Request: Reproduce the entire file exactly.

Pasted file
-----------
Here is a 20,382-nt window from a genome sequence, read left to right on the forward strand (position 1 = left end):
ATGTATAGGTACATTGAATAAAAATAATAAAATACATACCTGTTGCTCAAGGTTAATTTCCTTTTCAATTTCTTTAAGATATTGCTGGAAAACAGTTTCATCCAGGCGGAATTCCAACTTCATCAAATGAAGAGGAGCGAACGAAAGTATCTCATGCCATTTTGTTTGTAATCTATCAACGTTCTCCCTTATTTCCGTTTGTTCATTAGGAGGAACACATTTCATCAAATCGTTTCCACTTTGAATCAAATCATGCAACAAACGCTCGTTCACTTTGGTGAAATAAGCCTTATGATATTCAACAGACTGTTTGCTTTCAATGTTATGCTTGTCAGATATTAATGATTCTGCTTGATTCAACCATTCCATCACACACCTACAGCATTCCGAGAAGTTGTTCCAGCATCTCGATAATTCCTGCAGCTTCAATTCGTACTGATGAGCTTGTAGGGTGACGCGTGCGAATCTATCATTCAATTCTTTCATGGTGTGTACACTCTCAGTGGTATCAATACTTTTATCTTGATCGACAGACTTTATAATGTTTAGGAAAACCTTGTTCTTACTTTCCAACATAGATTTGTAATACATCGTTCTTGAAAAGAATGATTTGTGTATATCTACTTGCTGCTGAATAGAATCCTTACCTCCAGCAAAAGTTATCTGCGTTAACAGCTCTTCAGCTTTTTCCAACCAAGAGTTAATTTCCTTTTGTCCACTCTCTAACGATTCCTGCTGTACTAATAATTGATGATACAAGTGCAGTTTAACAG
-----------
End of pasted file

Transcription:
Here is a 20,382-nt window from a genome sequence, read left to right on the forward strand (position 1 = left end):
ATGTATAGGTACATTGAATAAAAATAATAAAATACATACCTGTTGCTCAAGGTTAATTTCCTTTTCAATTTCTTTAAGATATTGCTGGAAAACAGTTTCATCCAGGCGGAATTCCAACTTCATCAAATGAAGAGGAGCGAACGAAAGTATCTCATGCCATTTTGTTTGTAATCTATCAACGTTCTCCCTTATTTCCGTTTGTTCATTAGGAGGAACACATTTCATCAAATCGTTTCCACTTTGAATCAAATCATGCAACAAACGCTCGTTCACTTTGGTGAAATAAGCCTTATGATATTCAACAGACTGTTTGCTTTCAATGTTATGCTTGTCAGATATTAATGATTCTGCTTGATTCAACCATTCCATCACACACCTACAGCATTCCGAGAAGTTGTTCCAGCATCTCGATAATTCCTGCAGCTTCAATTCGTACTGATGAGCTTGTAGGGTGACGCGTGCGAATCTATCATTCAATTCTTTCATGGTGTGTACACTCTCAGTGGTATCAATACTTTTATCTTGATCGACAGACTTTATAATGTTTAGGAAAACCTTGTTCTTACTTTCCAACATAGATTTGTAATACATCGTTCTTGAAAAGAATGATTTGTGTATATCTACTTGCTGCTGAATAGAATCCTTACCTCCAGCAAAAGTTATCTGCGTTAACAGCTCTTCAGCTTTTTCCAACCAAGAGTTAATTTCCTTTTGTCCACTCTCTAACGATTCCTGCTGTACTAATAATTGATGATACAAGTGCAGTTTAACAG